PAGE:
How to plan and prepare once you receive your PCS Orders
Commonly Overlooked Steps
- Start PCS planning early — don’t let your move date creep up on you.
- Make a budget for expenses before reimbursement or for non-reimbursable expenses.
- Create a new spending plan that reflects the cost of-living difference and entitled allowances in the new location.
- Keep all receipts — even if you won’t be reimbursed for expenses, you may be able to deduct them on your taxes.
- Have enough insurance on your personal property during transit and short- or long-term storage.
- Safeguard and hand-carry important documents (birth certificates, airline tickets, passports, etc.) and valuables (jewelry, cash, etc.).
- Purge excess household goods — you won’t have to worry about exceeding your authorized weight allowance, and you’ll have less to unpack at your new house (exceeding your weight allowance can be expensive; charges can range from several hundred to several thousand dollars).
Using Advance Pay and Government Travel Cards
Generally, only take what you need when it comes to advance pay and government travel cards. Rather than taking advances, use your PCS fund and request reimbursement. Charge only authorized expenses to your government travel card. If you advance or charge more than you need, you’ll have to pay back the difference later while you’re trying to settle in to a new location and spending plan.
View info on top military communities: places that are not only near military installations but are also affordable, with low crime, good schools, and convenient shopping and restaurants.
Search by Estimated Monthly Payment
- Search based on the monthly mortgage payment — calculated using the principal, taxes and insurance — to help you determine the price of the home you may be able to qualify for. Search by Basic Allowance for Housing (BAH)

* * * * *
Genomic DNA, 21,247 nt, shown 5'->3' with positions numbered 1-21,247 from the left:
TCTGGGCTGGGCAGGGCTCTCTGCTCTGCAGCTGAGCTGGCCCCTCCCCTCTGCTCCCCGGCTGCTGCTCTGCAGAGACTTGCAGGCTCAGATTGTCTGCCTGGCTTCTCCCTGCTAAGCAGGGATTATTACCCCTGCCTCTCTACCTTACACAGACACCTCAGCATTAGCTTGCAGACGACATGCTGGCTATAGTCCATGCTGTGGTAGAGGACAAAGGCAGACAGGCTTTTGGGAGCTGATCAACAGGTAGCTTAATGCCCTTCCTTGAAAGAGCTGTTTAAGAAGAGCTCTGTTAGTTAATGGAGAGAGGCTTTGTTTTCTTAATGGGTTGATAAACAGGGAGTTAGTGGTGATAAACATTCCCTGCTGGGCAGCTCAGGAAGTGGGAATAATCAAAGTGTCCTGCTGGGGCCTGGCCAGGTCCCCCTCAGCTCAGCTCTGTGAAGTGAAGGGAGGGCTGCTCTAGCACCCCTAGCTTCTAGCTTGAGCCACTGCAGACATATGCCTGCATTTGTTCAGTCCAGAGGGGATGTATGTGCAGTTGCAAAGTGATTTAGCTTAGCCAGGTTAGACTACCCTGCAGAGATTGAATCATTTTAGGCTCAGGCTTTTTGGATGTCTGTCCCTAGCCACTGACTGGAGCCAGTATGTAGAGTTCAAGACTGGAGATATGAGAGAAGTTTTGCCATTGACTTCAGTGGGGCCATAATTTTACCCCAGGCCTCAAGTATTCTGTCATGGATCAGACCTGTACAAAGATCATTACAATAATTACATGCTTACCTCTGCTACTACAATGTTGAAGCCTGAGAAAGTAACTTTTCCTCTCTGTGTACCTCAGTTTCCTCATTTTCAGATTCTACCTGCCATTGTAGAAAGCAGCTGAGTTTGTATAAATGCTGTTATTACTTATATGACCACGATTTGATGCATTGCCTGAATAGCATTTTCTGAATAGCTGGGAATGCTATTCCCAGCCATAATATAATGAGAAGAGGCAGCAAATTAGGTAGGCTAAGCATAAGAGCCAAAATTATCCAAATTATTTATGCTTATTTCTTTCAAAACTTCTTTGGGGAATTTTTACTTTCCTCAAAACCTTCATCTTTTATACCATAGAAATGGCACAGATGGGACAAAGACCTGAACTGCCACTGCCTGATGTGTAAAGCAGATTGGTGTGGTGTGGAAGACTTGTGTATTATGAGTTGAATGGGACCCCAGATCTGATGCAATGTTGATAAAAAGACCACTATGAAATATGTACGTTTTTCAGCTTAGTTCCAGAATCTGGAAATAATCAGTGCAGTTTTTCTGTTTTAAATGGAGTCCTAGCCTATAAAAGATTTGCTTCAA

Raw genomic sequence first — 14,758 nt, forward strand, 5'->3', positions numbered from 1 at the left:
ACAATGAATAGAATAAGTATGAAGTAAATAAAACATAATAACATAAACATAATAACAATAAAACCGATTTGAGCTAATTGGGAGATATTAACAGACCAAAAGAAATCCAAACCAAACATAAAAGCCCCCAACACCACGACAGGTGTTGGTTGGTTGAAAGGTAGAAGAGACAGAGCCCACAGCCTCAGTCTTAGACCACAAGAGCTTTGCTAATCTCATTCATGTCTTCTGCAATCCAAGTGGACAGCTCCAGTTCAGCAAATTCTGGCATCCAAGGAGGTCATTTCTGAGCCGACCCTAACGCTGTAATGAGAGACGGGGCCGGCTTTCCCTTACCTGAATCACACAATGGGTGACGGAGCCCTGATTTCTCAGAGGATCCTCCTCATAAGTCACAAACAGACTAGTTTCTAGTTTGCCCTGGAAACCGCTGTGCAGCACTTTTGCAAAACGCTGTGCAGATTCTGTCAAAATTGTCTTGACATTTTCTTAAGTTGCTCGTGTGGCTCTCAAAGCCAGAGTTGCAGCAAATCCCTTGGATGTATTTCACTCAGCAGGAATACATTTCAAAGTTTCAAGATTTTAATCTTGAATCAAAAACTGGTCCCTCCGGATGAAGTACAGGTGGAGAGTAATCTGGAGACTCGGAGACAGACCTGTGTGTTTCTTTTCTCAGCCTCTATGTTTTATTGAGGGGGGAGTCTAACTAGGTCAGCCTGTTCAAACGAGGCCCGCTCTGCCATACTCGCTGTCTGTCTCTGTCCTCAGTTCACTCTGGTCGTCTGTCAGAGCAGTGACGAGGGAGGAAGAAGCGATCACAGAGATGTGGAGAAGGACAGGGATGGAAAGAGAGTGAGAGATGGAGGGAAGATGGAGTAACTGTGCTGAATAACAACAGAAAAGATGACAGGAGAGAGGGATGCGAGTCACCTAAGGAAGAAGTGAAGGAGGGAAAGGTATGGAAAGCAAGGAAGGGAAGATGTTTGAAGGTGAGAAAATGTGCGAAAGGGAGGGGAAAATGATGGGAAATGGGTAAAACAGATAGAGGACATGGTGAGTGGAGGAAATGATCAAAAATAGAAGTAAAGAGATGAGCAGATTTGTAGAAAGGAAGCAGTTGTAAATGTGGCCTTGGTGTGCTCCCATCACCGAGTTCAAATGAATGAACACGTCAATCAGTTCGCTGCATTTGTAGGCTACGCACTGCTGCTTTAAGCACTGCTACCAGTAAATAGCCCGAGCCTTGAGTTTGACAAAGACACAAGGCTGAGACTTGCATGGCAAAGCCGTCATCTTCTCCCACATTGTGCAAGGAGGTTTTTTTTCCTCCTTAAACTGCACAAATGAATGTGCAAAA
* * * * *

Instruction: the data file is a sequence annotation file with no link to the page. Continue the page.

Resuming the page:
- Find your BAH by entering your duty station’s ZIP Code, your rank and the number of dependents you have (if you have any) into our BAH Calculator — http://www.defensetravel.dod.mil/site/bahCalc.cfm
Move Types: Government, Personally Procured Move (PPM) or Both?
When you get your PCS orders, you have the option of having the government move your belongings. However, it may be possible to realize some savings by opting for a Personally Procured Move (commonly known as a Do-It-Yourself or DITY move). There are many factors to consider to make a DITY move worthwhile
With a DITY move, you take on some additional responsibility, but you may decide that it’s worth it given the potential financial and other benefits:
- Money Left Over. If you’re able to keep your costs down and ultimately spend less than the 95% it would cost the government to move you, you get to keep the leftover money.
- More Time. When you receive move orders, you’re given travel time so you can take care of moving arrangements. With a DITY move, you’re allowed additional time, and if you plan efficiently, you can use the time to make the move less stressful.
- Total Control. With a DITY move, you can decide which moving service you want to use and what you’d rather handle yourself.